Thereafter, in 1969, the rule was amended to substantially enlarge the opportunity for third year law students to represent litigants in court. As amended, the rule allowed a third year law student to represent litigants in all matters pending in the county district court, juvenile and domestic relations court, and the municipal courts. Pressler & Verniero, Current N.J. Court Rules, History and Analysis of Rule Amendments to R. 1:21- 3 (2011) ( The rule eliminated the supervisory role of the trial court judge and allowed appearances on a routine basis as long as the representation was in connection with a program submitted by an accredited law school or legal aid office and approved by the Supreme Court. Ibid.

In 1971, the rule was amended to allow appearance before any court or administrative agency. Ibid. A further rule amendment, effective September 1975, expanded program sponsors to include the Public Advocate, Public Defender, Attorney General, or county prosecutor. Ibid.

Effective September 1979, the rule was amended again to limit appearances to trial courts and agencies, but to expand program sponsors to any governmental agency and legal services project. Ibid. In October 1979, the rule was amended to permit an approved program to submit periodic reports to the AOC listing non-lawyer participants and their assignments. Ibid.

Rule 1:21-3(b) currently governs the ability of law students or law graduates to appear in the courts of this State. In its present form, [a] third year law student at, or graduate of, a law school approved by the American Bar Association may appear before a trial court or agency in accordance with a program approved by the Supreme Court on submission by such law school, a legal aid society, legal services project, or an agency of municipal, county or state government.

[R. 1:21-3(b).]

If the student qualifies under this rule, he or she will "be permitted to appear and prosecute or defend an action in any court of this State . . . ." R. 1:21-1(a).

In fact, the evolution of Rule 1:21-3(b) reflects the initiation and expansion of clinical education. Justice O'Hern reflected on the purpose of clinical education in In re Determination of Executive Commission on Ethical Standards, 116 N.J. 216 (1989), in which he stated:

Clinical training is one of the most significant developments in legal education. Generations of law students, trained on the case method, were believed to be skilled in analysis but unskilled in serving client needs. The response has been for law schools to afford students "hands-on" experience in representing clients. That means participating in client interviews, investigations, preparation of pleadings, and, in permitted circumstances, appearing in court. We have changed our Court Rules to permit the supervised practice of law by third-year law students and recent graduates who are not yet admitted to the bar while participating in approved programs. [Id. at 218-19.]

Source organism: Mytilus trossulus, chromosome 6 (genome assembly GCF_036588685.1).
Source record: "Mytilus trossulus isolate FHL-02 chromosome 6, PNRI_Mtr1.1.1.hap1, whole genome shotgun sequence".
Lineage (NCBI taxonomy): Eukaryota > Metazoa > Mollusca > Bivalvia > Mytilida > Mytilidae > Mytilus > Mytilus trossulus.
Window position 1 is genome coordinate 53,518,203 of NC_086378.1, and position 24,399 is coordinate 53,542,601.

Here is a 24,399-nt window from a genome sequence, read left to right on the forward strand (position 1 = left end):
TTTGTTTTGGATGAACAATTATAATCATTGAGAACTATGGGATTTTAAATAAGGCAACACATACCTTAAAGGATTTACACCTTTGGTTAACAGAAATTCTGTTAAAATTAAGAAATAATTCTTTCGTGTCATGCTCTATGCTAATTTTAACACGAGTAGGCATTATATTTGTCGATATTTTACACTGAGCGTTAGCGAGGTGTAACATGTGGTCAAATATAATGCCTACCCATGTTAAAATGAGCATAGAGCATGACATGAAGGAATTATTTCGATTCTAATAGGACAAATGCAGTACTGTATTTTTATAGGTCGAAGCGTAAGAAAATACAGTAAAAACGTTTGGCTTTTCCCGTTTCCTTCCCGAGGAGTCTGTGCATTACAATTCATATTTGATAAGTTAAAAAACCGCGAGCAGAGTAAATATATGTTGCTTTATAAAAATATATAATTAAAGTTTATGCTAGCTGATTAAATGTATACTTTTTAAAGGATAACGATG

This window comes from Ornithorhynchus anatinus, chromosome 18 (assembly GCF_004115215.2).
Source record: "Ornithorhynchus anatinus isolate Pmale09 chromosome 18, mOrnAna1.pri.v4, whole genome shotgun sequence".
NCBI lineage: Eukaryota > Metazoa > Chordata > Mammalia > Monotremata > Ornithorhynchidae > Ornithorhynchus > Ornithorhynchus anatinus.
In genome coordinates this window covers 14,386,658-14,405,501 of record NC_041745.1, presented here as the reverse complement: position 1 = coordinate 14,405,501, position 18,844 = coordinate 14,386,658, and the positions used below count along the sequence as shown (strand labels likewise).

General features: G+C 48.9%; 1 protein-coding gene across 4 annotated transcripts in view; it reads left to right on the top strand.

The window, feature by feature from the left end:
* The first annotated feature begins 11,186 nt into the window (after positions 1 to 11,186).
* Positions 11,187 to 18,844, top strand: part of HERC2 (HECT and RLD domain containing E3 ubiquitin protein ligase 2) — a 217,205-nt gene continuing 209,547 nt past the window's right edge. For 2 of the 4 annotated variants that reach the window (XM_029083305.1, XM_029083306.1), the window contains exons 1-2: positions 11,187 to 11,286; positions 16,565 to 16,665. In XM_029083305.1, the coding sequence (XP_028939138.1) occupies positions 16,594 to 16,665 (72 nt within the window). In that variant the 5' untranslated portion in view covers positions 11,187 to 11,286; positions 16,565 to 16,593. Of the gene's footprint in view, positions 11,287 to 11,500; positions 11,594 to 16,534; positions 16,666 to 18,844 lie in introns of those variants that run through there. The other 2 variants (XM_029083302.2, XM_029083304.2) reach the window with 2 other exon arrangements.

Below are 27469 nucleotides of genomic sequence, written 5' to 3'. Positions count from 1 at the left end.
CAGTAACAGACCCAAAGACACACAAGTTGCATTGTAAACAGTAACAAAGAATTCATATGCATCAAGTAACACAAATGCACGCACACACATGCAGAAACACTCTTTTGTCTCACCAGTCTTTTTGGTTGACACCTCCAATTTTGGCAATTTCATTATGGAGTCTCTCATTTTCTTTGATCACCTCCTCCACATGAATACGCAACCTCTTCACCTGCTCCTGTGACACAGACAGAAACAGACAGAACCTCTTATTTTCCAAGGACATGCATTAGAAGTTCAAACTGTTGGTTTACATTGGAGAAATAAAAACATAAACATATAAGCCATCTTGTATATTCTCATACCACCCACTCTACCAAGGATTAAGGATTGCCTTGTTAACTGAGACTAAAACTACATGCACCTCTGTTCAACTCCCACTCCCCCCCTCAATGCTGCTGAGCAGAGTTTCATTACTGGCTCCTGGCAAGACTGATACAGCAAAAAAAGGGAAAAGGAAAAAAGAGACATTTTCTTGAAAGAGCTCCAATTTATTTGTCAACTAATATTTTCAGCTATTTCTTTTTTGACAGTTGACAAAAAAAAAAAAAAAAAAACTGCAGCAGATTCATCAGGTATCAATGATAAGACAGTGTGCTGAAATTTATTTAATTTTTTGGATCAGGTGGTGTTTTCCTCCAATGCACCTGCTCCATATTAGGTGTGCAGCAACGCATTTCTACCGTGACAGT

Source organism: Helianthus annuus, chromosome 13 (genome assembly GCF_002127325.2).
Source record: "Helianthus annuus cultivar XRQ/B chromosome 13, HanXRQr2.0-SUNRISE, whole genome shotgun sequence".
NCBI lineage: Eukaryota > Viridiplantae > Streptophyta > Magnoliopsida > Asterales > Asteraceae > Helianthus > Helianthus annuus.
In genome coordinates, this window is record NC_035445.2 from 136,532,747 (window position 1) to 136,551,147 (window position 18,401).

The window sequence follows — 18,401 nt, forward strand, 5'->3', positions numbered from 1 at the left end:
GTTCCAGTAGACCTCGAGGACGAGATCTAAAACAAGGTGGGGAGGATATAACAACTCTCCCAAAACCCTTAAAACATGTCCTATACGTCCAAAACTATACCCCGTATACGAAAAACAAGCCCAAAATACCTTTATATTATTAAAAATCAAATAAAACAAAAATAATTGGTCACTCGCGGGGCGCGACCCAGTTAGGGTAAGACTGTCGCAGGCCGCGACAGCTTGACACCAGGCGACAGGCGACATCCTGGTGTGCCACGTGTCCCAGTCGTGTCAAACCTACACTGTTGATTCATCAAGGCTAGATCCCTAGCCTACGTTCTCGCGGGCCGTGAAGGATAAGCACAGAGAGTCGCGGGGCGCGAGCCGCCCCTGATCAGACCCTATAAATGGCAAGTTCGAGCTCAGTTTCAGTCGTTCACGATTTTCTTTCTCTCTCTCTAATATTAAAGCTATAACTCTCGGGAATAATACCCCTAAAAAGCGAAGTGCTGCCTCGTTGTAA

Defendant urges a strict interpretation of Rule 1:21-3(b); he contends that the grand jury cannot be considered a trial court. Therefore, he argues the appearance of the law student was unauthorized and tainted the indictment. Relying on Executive Commission, the State urges that clinical training of law students is acknowledged by the Supreme Court as a critical element of legal education and the recognized value of clinical training should inform our interpretation of the limits of the rule.

A grand jury serves an accusatory function. It also serves a protective function because no one can be required to stand trial for a criminal offense unless a grand jury finds probable cause of an accused's guilt and issues an indictment. Francis, supra, 191 N.J. at 585-86; Loigman, supra, 183 N.J. at 138.

The grand jury is considered "a judicial, investigative body, serving a judicial function; it is an arm of the court . . . ." Loigman, supra, 183 N.J. at 141; State v. White, 326 N.J. Super. 304, 312 (App. Div. 1999), certif. denied, 163 N.J. 397 (2000).*fn1 Grand jurors are also considered officers of the court exercising functions of a judicial nature. State v. Vinegra, 73 N.J. 484, 497 (1977). Moreover, the assignment judge of each vicinage has plenary responsibility over the grand jury, White, supra, 326 N.J. Super. at 313; see also N.J.S.A. 2B:21-1 and Rule 3:6-1, and a Superior Court judge designated by the Chief Justice has responsibility over the State grand jury. N.J.S.A. 2B:22-1, -3, -5, and -7.